What is a DUI?

What is a DUI?




The acronym DUI stands for “driving under the influence,” an act that is considered to be a criminal offense in plenty of countries because it poses some serious health hazards. It involves driving any kind of means under the influence of drugs and alcohol. In the United States alone, 39% of all vehicular accidents are credited to DUI. Different states have different punishments for DUI arrests.

Most states developed DUI laws as a response to federal highway funding mandates. States are required to define the legal age for consumption of alcohol, in addition as the legal level of intoxication for drunk driving. Laws governing DUI in a certain state are required so as to qualify that state for assistance on federal road maintenance. Generally speaking, most states have a legal drinking age of 21 years old, although there are some states that allow teens aged 18 and above to consume alcohol.

Police and law enforcement officers cannot arrest someone by insignificant suspicion of DUI alone, though they can perform a traffic stop if they find any suspicious driving behavior on the part of the driver. The law enforcement officer needs to observe for signs of intoxication on the part of the driver, such as slurred speech, strong odor of alcohol, and incoherence. This can rule to a field sobriety test, which will approximately calculate the level of intoxication of the driver.

If the field tests show a without of judgment and motor skills on the part of the driver, the law enforcement officer can ask permission to perform a blood alcohol content test or BAC. This test can be done by a standard blood test or a special breathalyzer for a less invasive procedure. The test should be done as soon as possible because a person’s BAC decreases over time as the alcohol is processed by the liver. Once again, states differ with regard to the legal limit of their BAC. Most states have a legal limit of 0.10% BAC, but a lot of them have lowered their DUI limit to 0.08% BAC.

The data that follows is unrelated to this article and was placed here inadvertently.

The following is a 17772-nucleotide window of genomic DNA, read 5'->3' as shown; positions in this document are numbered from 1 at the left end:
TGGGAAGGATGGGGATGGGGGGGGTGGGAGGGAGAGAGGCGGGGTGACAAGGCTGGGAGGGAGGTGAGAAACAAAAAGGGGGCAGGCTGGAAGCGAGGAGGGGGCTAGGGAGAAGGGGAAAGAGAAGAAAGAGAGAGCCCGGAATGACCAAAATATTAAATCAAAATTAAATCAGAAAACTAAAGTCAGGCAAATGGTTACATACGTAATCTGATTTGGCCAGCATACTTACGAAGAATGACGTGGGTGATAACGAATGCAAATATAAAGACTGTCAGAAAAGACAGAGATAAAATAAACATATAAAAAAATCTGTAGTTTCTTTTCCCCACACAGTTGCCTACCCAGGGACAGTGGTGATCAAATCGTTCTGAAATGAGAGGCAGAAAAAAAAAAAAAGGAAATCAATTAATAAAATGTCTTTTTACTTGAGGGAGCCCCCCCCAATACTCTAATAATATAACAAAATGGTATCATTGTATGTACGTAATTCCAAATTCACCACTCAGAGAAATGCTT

This does not average that drivers cannot drink anymore while driving. They can nevertheless drink, provided that their BAC does not go beyond 0.02%. However, other states have an absolute zero legal BAC. Once the driver exceeds the limit imposed by the state, he or she can be closest charged with DUI and detained in a holding cell until he or she becomes sober. A DUI speculate can refuse to take the BAC test and is allowed to call his or her lawyer for legal protection.




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